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Nubia Bridge

Elm Street Extension Bridge

Nubia Bridge

Primary Photographer(s): Nathan Holth

Bridge Documented: May 28, 2007

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Facility Carried / Feature Intersected
Park Walkway Over Park Grounds
Groton: Tompkins County, New York: United States
Construction Date and Builder / Engineer
1877 By Builder/Contractor: Groton Bridge Company of Groton, New York
Rehabilitation Date
Not Available or Not Applicable
Main Span Length
45.5 Feet (13.9 Meters)
Structure Length
45.5 Feet (13.9 Meters)
Roadway Width
12 Feet (3.66 Meters)
1 Main Span(s)
Inventory Number
Not Applicable

Historic Significance Rating (HSR)
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Bridge Documentation

HAER Drawings, PDF - HAER Data Pages, PDF

View the original patent for this historic bridge.

At first glance this might appear to be some strange thing that someone pieced together from a bunch of rods and railroad rails that they had scrounged around for. This 1877 bowstring truss bridge was indeed built using railroad rails, but it was a genuine attempt by Oliver Avery, Jr. and Caleb Bartholomew to design a bridge that was easy to construct, was cost-effective, and was durable. The end result was a patent to which this bridge which built according to. The design features the use of railroad rails for top chord and other features on the bridge, as well as simple rods and bolts. Many parts are formed by simply bending them, rather than using more advanced techniques like forge-welding or rivets. Rails were simply bent to form outriggers, and rods were bent to form eye bars. The bridge is deceptively simple and primitive in appearance, leading some observers to dismiss the bridge as something some engineer designed on his lunch break, but the truth is this was a genuine attempt to design the better bridge, which an emphasis on simplicity. The bridge's trusses have a height of 7.25 Feet (2.2 Meters).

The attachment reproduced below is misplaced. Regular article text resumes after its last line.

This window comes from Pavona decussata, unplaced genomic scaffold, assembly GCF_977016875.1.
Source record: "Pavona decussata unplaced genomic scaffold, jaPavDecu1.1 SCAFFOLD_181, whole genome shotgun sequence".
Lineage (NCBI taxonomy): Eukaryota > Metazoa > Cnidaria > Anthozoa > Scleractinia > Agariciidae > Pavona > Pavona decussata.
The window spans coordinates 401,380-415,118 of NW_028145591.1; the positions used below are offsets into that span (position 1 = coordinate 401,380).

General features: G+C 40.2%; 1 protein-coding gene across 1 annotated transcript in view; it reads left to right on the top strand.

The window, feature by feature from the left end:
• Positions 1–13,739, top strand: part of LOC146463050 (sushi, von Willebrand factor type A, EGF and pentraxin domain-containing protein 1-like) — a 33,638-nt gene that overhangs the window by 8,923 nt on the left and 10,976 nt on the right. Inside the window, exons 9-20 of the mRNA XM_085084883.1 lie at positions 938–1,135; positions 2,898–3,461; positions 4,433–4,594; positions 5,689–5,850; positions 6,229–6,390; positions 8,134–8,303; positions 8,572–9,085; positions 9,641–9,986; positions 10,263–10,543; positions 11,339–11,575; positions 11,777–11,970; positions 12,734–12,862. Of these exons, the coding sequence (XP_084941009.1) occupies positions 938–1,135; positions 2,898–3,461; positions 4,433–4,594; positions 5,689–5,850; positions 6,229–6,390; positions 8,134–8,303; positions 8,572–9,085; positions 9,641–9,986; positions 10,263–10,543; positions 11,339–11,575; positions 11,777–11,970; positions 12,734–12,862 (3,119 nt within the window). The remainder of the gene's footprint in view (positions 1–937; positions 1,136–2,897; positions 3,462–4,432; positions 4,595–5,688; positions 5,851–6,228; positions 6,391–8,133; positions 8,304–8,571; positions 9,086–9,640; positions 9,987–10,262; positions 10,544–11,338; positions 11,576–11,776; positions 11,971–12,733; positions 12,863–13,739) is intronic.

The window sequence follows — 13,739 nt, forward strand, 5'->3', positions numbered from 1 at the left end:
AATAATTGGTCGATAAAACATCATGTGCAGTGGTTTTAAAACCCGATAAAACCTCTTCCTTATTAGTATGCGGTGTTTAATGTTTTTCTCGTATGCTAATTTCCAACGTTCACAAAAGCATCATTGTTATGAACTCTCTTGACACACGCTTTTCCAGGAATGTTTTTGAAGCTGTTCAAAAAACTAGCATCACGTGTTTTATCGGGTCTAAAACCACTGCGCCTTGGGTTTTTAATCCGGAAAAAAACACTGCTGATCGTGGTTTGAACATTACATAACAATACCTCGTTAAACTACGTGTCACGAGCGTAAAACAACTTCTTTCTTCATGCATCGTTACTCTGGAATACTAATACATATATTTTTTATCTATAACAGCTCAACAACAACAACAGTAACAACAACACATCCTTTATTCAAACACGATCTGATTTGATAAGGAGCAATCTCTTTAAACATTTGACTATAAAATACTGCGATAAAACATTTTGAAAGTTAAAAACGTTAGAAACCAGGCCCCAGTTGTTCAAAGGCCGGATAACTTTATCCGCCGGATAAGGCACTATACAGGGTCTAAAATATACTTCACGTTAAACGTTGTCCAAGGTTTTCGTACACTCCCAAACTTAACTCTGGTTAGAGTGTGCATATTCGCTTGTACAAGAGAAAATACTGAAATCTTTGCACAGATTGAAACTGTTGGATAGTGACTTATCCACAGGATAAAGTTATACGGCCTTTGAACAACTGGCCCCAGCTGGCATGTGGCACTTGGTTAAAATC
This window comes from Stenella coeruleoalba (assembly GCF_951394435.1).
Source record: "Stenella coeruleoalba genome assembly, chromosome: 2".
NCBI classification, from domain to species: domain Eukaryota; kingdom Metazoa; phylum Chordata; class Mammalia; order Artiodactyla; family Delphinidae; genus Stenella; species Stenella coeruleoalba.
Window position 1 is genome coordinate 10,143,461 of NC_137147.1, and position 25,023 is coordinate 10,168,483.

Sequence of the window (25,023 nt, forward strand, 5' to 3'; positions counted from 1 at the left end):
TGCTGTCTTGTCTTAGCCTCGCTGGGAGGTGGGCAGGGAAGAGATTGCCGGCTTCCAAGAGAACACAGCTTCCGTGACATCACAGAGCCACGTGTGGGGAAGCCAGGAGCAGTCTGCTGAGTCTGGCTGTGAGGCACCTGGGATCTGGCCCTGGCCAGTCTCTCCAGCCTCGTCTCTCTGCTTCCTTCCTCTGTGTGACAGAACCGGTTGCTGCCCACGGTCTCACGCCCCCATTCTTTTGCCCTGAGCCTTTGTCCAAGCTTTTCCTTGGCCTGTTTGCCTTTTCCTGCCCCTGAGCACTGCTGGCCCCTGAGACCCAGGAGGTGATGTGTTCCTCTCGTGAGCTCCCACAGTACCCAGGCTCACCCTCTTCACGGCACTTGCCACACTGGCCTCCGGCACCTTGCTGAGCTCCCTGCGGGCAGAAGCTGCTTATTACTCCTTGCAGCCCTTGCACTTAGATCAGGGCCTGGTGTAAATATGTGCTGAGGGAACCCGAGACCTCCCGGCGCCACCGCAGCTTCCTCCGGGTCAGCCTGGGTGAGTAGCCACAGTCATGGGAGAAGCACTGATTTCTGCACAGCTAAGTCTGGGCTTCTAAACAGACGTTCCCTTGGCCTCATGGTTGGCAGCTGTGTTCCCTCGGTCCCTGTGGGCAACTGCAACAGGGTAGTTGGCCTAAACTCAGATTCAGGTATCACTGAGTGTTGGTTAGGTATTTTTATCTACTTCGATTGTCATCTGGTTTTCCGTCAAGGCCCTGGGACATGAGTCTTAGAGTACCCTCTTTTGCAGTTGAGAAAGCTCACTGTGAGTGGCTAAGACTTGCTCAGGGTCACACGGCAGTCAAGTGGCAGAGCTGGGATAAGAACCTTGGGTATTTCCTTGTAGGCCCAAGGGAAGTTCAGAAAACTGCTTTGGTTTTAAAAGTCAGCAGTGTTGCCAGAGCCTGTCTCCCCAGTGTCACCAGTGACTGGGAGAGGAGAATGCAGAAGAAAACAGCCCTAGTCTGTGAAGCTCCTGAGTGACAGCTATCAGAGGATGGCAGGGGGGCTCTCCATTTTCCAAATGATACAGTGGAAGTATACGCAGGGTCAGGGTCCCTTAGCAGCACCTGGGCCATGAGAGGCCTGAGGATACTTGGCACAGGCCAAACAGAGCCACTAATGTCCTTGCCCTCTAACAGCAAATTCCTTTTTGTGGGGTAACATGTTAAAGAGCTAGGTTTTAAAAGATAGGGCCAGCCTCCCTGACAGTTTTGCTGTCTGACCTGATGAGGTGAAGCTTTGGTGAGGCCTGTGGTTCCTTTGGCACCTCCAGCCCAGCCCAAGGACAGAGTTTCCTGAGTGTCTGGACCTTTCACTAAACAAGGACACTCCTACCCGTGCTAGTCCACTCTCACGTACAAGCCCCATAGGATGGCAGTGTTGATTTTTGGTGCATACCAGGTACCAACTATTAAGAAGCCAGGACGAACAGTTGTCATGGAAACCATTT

The patented design of this bridge went on to inspire a second related patent. There was also two patents (first patent) (second patent) for bridge piers that were made by the same group of individuals.

Be sure to review the HABS HAER page for this bridge for a more detailed history and technical drawings.


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